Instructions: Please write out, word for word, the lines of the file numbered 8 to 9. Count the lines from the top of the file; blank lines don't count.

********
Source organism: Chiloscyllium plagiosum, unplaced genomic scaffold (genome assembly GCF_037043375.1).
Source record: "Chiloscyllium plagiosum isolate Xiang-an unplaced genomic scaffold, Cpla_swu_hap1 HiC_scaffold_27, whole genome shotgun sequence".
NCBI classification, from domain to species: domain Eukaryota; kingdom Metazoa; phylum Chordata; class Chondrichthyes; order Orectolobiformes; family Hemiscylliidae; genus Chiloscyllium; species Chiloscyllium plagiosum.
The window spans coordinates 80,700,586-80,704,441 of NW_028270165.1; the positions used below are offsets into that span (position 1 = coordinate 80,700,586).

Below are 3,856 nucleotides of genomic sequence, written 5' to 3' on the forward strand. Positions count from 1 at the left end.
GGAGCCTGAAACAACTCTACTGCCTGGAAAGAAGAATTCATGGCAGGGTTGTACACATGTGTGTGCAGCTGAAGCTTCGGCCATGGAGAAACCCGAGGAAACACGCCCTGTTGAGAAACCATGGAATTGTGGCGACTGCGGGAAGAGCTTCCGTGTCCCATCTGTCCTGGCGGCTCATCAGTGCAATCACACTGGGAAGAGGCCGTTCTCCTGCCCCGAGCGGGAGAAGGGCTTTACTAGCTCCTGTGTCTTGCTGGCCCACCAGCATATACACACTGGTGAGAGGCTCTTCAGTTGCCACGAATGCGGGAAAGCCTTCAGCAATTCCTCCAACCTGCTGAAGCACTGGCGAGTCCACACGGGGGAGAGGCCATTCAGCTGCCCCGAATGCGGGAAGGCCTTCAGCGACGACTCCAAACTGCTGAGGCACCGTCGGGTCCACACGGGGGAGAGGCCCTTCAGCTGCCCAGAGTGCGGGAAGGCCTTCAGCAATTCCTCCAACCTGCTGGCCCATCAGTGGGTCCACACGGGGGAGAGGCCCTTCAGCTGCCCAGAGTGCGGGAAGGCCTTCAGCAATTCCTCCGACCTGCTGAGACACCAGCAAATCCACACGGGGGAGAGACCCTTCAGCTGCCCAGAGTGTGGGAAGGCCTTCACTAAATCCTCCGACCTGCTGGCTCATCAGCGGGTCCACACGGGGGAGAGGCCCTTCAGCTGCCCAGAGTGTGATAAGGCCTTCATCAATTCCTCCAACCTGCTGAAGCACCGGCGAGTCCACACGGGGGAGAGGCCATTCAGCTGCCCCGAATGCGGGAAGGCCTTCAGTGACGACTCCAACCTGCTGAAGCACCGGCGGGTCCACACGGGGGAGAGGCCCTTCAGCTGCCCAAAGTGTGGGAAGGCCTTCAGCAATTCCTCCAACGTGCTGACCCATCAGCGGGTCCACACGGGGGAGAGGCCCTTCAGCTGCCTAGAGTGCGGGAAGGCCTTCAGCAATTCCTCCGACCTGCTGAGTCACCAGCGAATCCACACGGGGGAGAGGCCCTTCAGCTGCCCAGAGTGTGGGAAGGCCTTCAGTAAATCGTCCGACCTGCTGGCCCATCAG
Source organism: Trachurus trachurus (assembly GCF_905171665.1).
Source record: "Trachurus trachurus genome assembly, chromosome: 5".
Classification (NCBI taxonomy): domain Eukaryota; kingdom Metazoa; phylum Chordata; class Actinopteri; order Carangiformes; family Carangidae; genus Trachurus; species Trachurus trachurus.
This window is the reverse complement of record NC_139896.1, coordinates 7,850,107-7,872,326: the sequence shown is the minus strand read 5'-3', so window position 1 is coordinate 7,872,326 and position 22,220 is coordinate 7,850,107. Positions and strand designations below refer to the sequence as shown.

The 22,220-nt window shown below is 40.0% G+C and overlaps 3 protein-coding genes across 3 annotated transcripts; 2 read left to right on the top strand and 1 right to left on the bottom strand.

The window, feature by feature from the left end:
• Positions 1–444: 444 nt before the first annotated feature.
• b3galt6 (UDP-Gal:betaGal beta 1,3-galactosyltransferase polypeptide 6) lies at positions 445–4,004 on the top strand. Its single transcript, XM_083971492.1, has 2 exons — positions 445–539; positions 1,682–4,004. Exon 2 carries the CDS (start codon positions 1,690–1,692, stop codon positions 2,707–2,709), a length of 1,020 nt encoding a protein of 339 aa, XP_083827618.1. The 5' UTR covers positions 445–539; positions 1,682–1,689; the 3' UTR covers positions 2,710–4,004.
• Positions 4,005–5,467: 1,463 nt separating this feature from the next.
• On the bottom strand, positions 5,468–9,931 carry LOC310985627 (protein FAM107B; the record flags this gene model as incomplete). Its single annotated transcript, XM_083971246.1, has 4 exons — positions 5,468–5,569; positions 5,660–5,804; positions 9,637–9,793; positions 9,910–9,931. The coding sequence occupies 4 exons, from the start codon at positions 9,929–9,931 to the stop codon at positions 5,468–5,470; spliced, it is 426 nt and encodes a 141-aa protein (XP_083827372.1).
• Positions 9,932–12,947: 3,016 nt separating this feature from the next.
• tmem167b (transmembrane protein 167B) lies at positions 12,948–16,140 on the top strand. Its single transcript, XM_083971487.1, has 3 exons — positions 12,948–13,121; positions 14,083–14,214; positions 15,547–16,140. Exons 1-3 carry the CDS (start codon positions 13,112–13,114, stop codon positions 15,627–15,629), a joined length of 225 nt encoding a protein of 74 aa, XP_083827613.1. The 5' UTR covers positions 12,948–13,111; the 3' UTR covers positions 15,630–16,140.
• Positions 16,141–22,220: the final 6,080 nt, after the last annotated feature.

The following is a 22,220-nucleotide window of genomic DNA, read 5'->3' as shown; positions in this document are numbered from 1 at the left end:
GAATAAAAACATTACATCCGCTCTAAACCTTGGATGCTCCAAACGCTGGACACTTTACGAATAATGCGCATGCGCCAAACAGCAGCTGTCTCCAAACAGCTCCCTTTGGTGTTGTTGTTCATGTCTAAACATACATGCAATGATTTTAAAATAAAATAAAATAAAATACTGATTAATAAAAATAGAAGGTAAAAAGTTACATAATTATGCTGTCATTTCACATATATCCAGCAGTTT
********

Source record: "Trachurus trachurus genome assembly, chromosome: 5".
Classification (NCBI taxonomy): domain Eukaryota; kingdom Metazoa; phylum Chordata; class Actinopteri; order Carangiformes; family Carangidae; genus Trachurus; species Trachurus trachurus.